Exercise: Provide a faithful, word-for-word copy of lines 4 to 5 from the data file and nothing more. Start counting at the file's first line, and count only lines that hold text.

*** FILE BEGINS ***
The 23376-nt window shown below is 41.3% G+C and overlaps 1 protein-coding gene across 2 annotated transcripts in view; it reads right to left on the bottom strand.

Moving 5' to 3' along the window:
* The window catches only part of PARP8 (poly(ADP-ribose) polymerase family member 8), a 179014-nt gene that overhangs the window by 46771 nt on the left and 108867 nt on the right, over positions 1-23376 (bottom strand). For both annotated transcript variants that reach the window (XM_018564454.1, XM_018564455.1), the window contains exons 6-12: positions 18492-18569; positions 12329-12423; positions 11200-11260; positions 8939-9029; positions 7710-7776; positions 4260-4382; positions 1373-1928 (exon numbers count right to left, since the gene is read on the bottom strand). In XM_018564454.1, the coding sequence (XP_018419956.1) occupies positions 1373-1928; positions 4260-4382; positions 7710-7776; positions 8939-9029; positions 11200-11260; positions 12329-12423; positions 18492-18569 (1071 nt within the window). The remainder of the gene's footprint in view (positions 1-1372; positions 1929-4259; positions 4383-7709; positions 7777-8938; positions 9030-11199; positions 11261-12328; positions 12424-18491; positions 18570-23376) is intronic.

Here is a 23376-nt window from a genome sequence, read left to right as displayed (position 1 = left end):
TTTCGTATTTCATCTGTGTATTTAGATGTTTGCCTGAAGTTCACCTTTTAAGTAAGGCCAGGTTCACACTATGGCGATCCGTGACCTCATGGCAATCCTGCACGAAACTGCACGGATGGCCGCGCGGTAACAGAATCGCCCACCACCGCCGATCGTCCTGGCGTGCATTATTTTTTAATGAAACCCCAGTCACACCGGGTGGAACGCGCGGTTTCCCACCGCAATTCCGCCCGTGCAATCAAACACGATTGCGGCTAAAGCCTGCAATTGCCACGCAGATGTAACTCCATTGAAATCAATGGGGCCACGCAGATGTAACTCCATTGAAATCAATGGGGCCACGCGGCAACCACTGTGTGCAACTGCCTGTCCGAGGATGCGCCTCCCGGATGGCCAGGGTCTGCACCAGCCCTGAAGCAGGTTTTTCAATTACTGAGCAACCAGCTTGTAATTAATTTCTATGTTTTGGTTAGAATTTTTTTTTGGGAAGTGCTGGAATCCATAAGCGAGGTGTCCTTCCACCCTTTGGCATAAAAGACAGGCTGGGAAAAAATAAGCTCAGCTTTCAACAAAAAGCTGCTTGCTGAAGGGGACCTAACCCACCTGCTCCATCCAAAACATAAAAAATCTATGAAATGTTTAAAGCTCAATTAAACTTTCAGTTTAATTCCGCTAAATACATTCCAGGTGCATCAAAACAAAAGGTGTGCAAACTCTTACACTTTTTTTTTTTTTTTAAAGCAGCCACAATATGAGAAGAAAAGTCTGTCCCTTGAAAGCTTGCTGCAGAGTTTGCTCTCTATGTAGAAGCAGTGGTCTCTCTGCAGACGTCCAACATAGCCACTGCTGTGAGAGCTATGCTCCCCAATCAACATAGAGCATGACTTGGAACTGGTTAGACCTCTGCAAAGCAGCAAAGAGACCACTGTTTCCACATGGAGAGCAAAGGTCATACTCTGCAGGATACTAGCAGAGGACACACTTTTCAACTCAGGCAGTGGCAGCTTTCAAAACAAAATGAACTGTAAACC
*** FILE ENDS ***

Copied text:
Here is a 23376-nt window from a genome sequence, read left to right as displayed (position 1 = left end):
TTTCGTATTTCATCTGTGTATTTAGATGTTTGCCTGAAGTTCACCTTTTAAGTAAGGCCAGGTTCACACTATGGCGATCCGTGACCTCATGGCAATCCTGCACGAAACTGCACGGATGGCCGCGCGGTAACAGAATCGCCCACCACCGCCGATCGTCCTGGCGTGCATTATTTTTTAATGAAACCCCAGTCACACCGGGTGGAACGCGCGGTTTCCCACCGCAATTCCGCCCGTGCAATCAAACACGATTGCGGCTAAAGCCTGCAATTGCCACGCAGATGTAACTCCATTGAAATCAATGGGGCCACGCAGATGTAACTCCATTGAAATCAATGGGGCCACGCGGCAACCACTGTGTGCAACTGCCTGTCCGAGGATGCGCCTCCCGGATGGCCAGGGTCTGCACCAGCCCTGAAGCAGGTTTTTCAATTACTGAGCAACCAGCTTGTAATTAATTTCTATGTTTTGGTTAGAATTTTTTTTTGGGAAGTGCTGGAATCCATAAGCGAGGTGTCCTTCCACCCTTTGGCATAAAAGACAGGCTGGGAAAAAATAAGCTCAGCTTTCAACAAAAAGCTGCTTGCTGAAGGGGACCTAACCCACCTGCTCCATCCAAAACATAAAAAATCTATGAAATGTTTAAAGCTCAATTAAACTTTCAGTTTAATTCCGCTAAATACATTCCAGGTGCATCAAAACAAAAGGTGTGCAAACTCTTACACTTTTTTTTTTTTTTTAAAGCAGCCACAATATGAGAAGAAAAGTCTGTCCCTTGAAAGCTTGCTGCAGAGTTTGCTCTCTATGTAGAAGCAGTGGTCTCTCTGCAGACGTCCAACATAGCCACTGCTGTGAGAGCTATGCTCCCCAATCAACATAGAGCATGACTTGGAACTGGTTAGACCTCTGCAAAGCAGCAAAGAGACCACTGTTTCCACATGGAGAGCAAAGGTCATACTCTGCAGGATACTAGCAGAGGACACACTTTTCAACTCAGGCAGTGGCAGCTTTCAAAACAAAATGAACTGTAAACC